Is it weird that some of our most patriotic holidays (Memorial Day and 4th of July) happen in the summer? Memorial Day isn't just about remembering those who fought, but about the unofficial start of summer. That means everyone can celebrate, right? Wrong. I guess it's better for these commemorative days to be associated with warm and happy feelings than actually reflecting on our actions as a global "super power." The 4th can’t really be avoided because history, but maybe Veterans Day/Memorial Day could have been in the winter to make it more of a somber holiday, where we really reflect on the army’s practices. Holidays like today and others make it hard to criticize our country and self reflect because if we discount those who died, it seems as though they died for nothing. And dying for nothing is a really horrible end for anyone. So we say they died “defending our country” and “we wouldn’t be here today without those who served,” but we don’t really know that. Just like we don’t really know if they died for nothing. That's an alternate history we’ll never get to live out, so I guess both statements “died for nothing” and “died protecting us” are kind of invalid? This holiday also goes without mentioning COs, it’s just to remember the “heroes.” Most go into he army with good intentions, but then the total institution of the military changes them for the worse or brings out qualities in them that they wish they didn’t know they had. At the same time, people go into the military for less patriotic reasons too, people who just like to be violent may join, just to be kill. Some people thrive, others don’t. It’s just a whole unfair system to not only those who fight, but the victims within the military and those who died as victims on the “opposing side.”
Why is the U.S. is afraid of mixed people? Because it means the loss of white racial privilege. With racial mixing come mixed raced people who don’t fit in the binary and thus, debunk it. The U.S.’s miscegenation laws were used by Hitler. Hitler actually got a lot of his eugenic ideas from how the U.S. justified their treatment of non-whites. So, that brings us to Latin Americans. I guess we call it Latin America because the roots of Spanish, French and Portuguese are from Latin. They speak those Latin rooted languages because of white European colonial and imperialism, and their people are mainly of mixed race, because of the intermixing of indigenous and African slaves. We in the U.S. refer to central and south America as “Latin America” because of the languages. But it is also used to mean a “race,” not just a geographic area and nationality. We say Latin, rather than mixed because of the U.S.’s fear of racial mixing.
My mom constantly brings up struggles that people living in impoverished conditions face in order to make the people around her, and herself, feel more grateful for what they and she has. “Whenever you think you have it bad, just think about the people who walk bare foot in carrying heavy logs on their heads in [insert 3rd world country/continent named here]. It really puts things in perspective.” That reminds me of the aphorism parents say, “There’s people starving in Africa, you better finish your food.” My mom (and other people) uses “third world problems” to make her feel better and rid herself of white guilt. It helps her cope with her own “first world problems.”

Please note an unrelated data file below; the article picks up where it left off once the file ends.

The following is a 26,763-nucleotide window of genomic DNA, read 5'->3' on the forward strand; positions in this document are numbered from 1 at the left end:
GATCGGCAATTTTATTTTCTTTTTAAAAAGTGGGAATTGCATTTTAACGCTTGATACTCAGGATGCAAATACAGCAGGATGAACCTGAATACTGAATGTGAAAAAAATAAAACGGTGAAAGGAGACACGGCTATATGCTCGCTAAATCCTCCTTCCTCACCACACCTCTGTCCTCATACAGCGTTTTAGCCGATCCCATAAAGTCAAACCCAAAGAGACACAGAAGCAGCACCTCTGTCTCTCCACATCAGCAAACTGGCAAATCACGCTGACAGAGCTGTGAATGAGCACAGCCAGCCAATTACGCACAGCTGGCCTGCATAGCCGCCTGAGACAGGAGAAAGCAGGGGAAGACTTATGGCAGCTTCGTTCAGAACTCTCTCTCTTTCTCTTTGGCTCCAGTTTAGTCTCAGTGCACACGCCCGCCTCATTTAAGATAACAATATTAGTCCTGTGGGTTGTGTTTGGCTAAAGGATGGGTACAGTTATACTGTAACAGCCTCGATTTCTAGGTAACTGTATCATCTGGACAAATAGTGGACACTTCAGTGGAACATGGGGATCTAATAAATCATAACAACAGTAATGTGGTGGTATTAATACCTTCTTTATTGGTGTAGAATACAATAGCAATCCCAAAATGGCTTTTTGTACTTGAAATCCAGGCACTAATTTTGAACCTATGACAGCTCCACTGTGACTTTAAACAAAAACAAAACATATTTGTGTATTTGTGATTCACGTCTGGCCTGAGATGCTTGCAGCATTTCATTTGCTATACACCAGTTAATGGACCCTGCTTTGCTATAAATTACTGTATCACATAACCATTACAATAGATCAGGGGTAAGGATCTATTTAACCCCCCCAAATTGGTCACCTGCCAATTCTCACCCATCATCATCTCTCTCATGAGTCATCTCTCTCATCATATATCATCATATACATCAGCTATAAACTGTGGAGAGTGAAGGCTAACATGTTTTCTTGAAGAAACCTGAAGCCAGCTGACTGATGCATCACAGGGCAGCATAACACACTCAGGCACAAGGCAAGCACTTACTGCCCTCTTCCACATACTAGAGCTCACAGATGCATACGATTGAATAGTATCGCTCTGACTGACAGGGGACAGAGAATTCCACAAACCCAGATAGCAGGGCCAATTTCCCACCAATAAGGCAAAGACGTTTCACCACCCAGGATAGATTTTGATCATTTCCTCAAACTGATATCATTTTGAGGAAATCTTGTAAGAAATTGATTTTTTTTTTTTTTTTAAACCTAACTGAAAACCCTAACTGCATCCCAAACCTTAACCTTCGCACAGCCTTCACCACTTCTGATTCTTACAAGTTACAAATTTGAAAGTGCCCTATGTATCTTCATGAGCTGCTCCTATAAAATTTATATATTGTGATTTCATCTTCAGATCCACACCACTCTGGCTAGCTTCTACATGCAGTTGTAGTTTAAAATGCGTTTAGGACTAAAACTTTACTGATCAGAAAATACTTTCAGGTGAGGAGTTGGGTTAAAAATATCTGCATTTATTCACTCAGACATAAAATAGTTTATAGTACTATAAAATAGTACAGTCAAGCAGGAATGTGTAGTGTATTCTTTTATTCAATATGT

Nothing gets me more mad than a Julia Roberts bad film. Not saying I don’t like her at all (Mona Lisa Smile is a great film!) but god has her agent put her in some bad films recently (Timothy Green comes to mind). However, I think the worse movie she has been cast in was EAT PRAY LOVE. MY GOD that movie makes me angry. Typical clichéd unhappily married woman goes to Italy and India to try to find herself and magically gets transformed into a better person.
Now that the Rio Summer 2016 Olympics are over I think its important we unpackage some of the stereotypes and common misconceptions about Brazil. First, I don't speak for all Brazilians, I'm speaking from a western US gaze to remind other people in more 'developed' countries to check our privilege before falling for all of the stereotypes of Brazil. Second, it's important to note that the Olympics being held in Brazil have been contested mainly because they are seen as a 'second/third world' country filled with disease and corruption. I'd like to remind the reader that this kind of uproar wasn't so prevalent with the London 2012 Summer games because unlike Brazil,
Culture is hard to put into words. It’s so easy to say culture is a language, food, famous land marks and famous people who come from that certain culture. Culture can be embodied in clothing, music and art. But is that it? Can we grasp a culture just by tasting its food, by walking down a street in a foreign city, or even by becoming an expatriate and living there permanently as an adult? Well, I don’t think so.
In the US we have a lot of stereotypes of a lot of different groups, mostly with negative stigmas attached to them. The stereotypes I’m going to focus on are stereotypes of other countries and cultures that the US has had contact with inside the US. What I think is the most interesting is how a cultural difference from a country outside the US gets produced in the US due to our high immigrant population. Then after it is made in the US it is applied to the country of origin. These stereotypes are not only at play within our borders but globally and that is detrimental not only to the immigrants who come here looking for safety and refuge but also to the people who live in the country of origin and are subject to the same sort of myths.
21 year old college senior. English major. Adopted from China as a baby living in the US ever since. Feminist and kill joy with a cause.